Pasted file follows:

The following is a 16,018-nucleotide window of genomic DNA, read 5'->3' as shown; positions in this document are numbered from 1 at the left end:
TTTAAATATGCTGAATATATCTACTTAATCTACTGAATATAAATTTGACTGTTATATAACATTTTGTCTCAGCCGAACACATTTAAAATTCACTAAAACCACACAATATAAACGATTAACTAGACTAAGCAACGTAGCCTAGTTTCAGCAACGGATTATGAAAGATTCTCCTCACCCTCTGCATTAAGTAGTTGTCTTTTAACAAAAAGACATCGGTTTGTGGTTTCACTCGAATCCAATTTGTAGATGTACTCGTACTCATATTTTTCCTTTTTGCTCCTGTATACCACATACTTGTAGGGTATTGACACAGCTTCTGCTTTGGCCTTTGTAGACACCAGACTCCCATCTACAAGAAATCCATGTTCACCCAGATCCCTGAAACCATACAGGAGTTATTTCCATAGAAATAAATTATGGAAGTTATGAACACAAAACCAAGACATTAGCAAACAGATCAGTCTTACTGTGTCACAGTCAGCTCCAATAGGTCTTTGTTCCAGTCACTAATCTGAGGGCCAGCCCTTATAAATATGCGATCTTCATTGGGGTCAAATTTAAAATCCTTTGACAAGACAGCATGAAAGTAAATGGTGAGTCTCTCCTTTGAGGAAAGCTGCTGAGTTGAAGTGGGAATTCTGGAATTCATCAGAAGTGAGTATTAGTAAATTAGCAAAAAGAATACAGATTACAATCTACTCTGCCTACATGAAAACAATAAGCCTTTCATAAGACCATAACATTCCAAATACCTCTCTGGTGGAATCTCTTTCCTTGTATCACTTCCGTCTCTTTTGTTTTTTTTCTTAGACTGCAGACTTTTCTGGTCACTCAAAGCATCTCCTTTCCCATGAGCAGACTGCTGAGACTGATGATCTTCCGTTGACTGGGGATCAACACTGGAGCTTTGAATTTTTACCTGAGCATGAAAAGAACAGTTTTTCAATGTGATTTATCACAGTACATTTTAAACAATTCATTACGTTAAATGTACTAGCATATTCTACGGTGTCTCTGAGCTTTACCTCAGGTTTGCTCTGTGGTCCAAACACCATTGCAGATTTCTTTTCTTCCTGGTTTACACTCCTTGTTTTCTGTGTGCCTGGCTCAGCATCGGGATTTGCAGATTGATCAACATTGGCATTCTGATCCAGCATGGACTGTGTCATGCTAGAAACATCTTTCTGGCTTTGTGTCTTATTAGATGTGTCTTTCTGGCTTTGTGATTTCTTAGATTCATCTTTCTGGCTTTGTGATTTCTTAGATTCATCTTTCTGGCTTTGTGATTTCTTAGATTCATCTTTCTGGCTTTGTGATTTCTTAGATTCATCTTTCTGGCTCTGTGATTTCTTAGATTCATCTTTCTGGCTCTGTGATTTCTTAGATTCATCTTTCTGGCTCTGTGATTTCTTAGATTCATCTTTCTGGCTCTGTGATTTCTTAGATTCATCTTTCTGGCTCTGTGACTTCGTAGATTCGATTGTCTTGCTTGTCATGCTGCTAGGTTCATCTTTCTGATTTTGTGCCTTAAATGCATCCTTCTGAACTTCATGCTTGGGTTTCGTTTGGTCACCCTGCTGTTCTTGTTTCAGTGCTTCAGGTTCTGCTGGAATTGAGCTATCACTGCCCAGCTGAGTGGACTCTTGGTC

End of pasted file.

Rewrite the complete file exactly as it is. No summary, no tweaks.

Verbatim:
The following is a 16,018-nucleotide window of genomic DNA, read 5'->3' as shown; positions in this document are numbered from 1 at the left end:
TTTAAATATGCTGAATATATCTACTTAATCTACTGAATATAAATTTGACTGTTATATAACATTTTGTCTCAGCCGAACACATTTAAAATTCACTAAAACCACACAATATAAACGATTAACTAGACTAAGCAACGTAGCCTAGTTTCAGCAACGGATTATGAAAGATTCTCCTCACCCTCTGCATTAAGTAGTTGTCTTTTAACAAAAAGACATCGGTTTGTGGTTTCACTCGAATCCAATTTGTAGATGTACTCGTACTCATATTTTTCCTTTTTGCTCCTGTATACCACATACTTGTAGGGTATTGACACAGCTTCTGCTTTGGCCTTTGTAGACACCAGACTCCCATCTACAAGAAATCCATGTTCACCCAGATCCCTGAAACCATACAGGAGTTATTTCCATAGAAATAAATTATGGAAGTTATGAACACAAAACCAAGACATTAGCAAACAGATCAGTCTTACTGTGTCACAGTCAGCTCCAATAGGTCTTTGTTCCAGTCACTAATCTGAGGGCCAGCCCTTATAAATATGCGATCTTCATTGGGGTCAAATTTAAAATCCTTTGACAAGACAGCATGAAAGTAAATGGTGAGTCTCTCCTTTGAGGAAAGCTGCTGAGTTGAAGTGGGAATTCTGGAATTCATCAGAAGTGAGTATTAGTAAATTAGCAAAAAGAATACAGATTACAATCTACTCTGCCTACATGAAAACAATAAGCCTTTCATAAGACCATAACATTCCAAATACCTCTCTGGTGGAATCTCTTTCCTTGTATCACTTCCGTCTCTTTTGTTTTTTTTCTTAGACTGCAGACTTTTCTGGTCACTCAAAGCATCTCCTTTCCCATGAGCAGACTGCTGAGACTGATGATCTTCCGTTGACTGGGGATCAACACTGGAGCTTTGAATTTTTACCTGAGCATGAAAAGAACAGTTTTTCAATGTGATTTATCACAGTACATTTTAAACAATTCATTACGTTAAATGTACTAGCATATTCTACGGTGTCTCTGAGCTTTACCTCAGGTTTGCTCTGTGGTCCAAACACCATTGCAGATTTCTTTTCTTCCTGGTTTACACTCCTTGTTTTCTGTGTGCCTGGCTCAGCATCGGGATTTGCAGATTGATCAACATTGGCATTCTGATCCAGCATGGACTGTGTCATGCTAGAAACATCTTTCTGGCTTTGTGTCTTATTAGATGTGTCTTTCTGGCTTTGTGATTTCTTAGATTCATCTTTCTGGCTTTGTGATTTCTTAGATTCATCTTTCTGGCTTTGTGATTTCTTAGATTCATCTTTCTGGCTTTGTGATTTCTTAGATTCATCTTTCTGGCTCTGTGATTTCTTAGATTCATCTTTCTGGCTCTGTGATTTCTTAGATTCATCTTTCTGGCTCTGTGATTTCTTAGATTCATCTTTCTGGCTCTGTGATTTCTTAGATTCATCTTTCTGGCTCTGTGACTTCGTAGATTCGATTGTCTTGCTTGTCATGCTGCTAGGTTCATCTTTCTGATTTTGTGCCTTAAATGCATCCTTCTGAACTTCATGCTTGGGTTTCGTTTGGTCACCCTGCTGTTCTTGTTTCAGTGCTTCAGGTTCTGCTGGAATTGAGCTATCACTGCCCAGCTGAGTGGACTCTTGGTC